The finish is looooong, the child that is the father of the man that is 60+% ABV, and almost suffocating (please don’t blame this entirely on the nature of the beast – as noted above, there’s some much less obvious high ABV bourbons out there, and I’m not looking for smoothness; the finish really comes down hard and heavy like smoke, rather than a sharp burn). There’s some stone fruit – peach maybe? – hidden in there, next to the walnuts and almonds and vanilla.

As noted before, this stuff is strong, expensive, and, ultimately, pretty good. It’s not a life-changing whiskey and won’t win over folks who aren’t yet fans of bourbon, but it’s worth having on the shelf for novelty’s sake. In fact, I’d call it an experienced bourbon drinker’s bourbon, unlikely to be appreciated by folks who haven’t gotten used to the allure of Kentucky’s finest export – novices will learn more from Knob Creek (and enjoy it more), or, if particularly adventurous, they can try Baker’s for an easier transition into the world of higher-proof bourbons.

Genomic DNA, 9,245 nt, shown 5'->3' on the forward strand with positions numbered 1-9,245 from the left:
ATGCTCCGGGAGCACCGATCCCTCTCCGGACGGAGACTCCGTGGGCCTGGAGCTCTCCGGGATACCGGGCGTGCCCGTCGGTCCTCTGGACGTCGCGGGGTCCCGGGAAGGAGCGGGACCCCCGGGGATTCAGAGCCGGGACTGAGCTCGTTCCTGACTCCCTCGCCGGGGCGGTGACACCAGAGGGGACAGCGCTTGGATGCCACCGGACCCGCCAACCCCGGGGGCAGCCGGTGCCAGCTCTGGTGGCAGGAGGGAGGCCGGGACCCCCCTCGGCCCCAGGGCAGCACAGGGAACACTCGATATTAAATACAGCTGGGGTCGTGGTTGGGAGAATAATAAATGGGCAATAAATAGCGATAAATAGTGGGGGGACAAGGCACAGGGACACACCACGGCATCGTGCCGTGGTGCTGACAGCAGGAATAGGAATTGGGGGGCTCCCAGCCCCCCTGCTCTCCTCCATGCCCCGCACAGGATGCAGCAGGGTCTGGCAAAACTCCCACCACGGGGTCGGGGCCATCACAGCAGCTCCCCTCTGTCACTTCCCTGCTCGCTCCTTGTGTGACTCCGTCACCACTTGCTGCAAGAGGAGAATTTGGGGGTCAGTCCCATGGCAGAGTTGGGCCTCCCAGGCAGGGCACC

I give it a 6.5, which can inch up to a 7 for the novelty, if you are an experienced drinker who lacks access to anything but the LCBO.

However, with a few splashes of water and time, the bourbon opens up a bit. Some mint appears in the taste and finish, and the vanilla slips open and reveals other sweet floral scents.  It’s still a strong hoss of a whiskey, but it’s a lot better than the lower end beam products. Watering it down further still reveals its superiority to base beam, but while adding your own water does make the drink a bit more of a bargain, the price difference up front is pretty significant. Of the whiskeys I own, this is the one I’m mostly likely to add water to – even the 70% ABV George Stagg I’ll often drink neat – and this is the whiskey I find benefits most from a splash or two.